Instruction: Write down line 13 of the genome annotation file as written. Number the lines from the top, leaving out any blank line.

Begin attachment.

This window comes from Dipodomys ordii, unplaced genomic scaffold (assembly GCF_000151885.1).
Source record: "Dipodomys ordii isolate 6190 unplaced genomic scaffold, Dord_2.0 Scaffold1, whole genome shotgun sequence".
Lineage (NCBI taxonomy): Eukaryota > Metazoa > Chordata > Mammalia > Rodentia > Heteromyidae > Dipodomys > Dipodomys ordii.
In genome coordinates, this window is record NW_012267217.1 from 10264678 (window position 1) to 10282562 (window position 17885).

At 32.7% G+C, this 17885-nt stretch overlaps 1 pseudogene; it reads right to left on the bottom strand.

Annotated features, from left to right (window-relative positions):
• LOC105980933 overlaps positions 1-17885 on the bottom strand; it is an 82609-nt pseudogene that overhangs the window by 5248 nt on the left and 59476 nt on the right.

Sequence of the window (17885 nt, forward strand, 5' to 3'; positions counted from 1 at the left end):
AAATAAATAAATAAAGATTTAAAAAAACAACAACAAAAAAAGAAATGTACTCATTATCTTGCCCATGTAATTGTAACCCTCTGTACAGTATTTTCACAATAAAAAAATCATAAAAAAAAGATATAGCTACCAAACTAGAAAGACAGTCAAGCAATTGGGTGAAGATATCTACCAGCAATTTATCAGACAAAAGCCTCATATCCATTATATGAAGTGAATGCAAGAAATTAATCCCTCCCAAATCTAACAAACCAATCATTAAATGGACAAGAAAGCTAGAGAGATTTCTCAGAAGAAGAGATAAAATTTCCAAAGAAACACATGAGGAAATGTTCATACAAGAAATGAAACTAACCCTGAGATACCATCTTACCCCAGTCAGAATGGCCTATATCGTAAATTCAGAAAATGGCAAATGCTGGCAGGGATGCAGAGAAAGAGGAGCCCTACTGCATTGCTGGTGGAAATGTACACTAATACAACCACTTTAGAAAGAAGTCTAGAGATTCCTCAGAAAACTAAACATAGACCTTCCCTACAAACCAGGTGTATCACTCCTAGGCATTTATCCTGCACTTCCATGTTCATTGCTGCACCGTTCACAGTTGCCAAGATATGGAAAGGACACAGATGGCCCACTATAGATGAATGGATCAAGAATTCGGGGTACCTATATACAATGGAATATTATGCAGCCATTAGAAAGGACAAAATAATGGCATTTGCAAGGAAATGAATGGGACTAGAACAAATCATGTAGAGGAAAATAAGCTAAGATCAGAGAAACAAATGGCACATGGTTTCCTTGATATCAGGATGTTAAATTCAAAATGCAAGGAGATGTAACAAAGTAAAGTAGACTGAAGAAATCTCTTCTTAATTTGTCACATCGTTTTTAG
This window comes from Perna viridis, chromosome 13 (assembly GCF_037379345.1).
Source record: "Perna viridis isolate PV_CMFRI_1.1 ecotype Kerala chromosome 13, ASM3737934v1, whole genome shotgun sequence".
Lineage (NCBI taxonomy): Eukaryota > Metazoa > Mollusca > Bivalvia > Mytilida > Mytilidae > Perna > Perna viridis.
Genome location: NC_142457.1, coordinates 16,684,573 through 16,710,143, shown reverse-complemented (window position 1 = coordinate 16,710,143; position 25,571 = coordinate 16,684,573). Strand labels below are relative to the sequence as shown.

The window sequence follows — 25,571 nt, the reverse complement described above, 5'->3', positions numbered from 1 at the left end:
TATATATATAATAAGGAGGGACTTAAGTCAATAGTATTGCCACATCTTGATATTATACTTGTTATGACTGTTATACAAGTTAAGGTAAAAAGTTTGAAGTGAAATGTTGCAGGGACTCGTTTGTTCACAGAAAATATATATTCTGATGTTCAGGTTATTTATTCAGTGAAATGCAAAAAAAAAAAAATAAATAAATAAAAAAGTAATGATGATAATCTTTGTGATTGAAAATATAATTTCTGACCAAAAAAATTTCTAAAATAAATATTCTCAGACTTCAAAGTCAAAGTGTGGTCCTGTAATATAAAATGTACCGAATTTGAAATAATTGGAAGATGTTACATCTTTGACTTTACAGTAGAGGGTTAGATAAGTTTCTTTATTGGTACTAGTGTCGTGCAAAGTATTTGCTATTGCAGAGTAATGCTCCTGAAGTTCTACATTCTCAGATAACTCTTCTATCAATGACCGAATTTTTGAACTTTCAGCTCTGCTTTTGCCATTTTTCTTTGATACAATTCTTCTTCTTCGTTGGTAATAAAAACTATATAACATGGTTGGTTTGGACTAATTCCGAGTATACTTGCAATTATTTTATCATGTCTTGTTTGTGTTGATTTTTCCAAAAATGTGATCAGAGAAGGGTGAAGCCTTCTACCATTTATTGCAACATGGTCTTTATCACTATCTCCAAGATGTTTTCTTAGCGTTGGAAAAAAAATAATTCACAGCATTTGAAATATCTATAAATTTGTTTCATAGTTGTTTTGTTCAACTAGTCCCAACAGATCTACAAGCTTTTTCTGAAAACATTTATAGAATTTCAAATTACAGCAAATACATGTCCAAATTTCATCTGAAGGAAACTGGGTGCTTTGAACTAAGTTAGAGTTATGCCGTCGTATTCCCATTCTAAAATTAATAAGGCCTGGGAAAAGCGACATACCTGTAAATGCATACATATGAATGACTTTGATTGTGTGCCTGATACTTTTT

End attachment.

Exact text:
Genome location: NC_142457.1, coordinates 16,684,573 through 16,710,143, shown reverse-complemented (window position 1 = coordinate 16,710,143; position 25,571 = coordinate 16,684,573). Strand labels below are relative to the sequence as shown.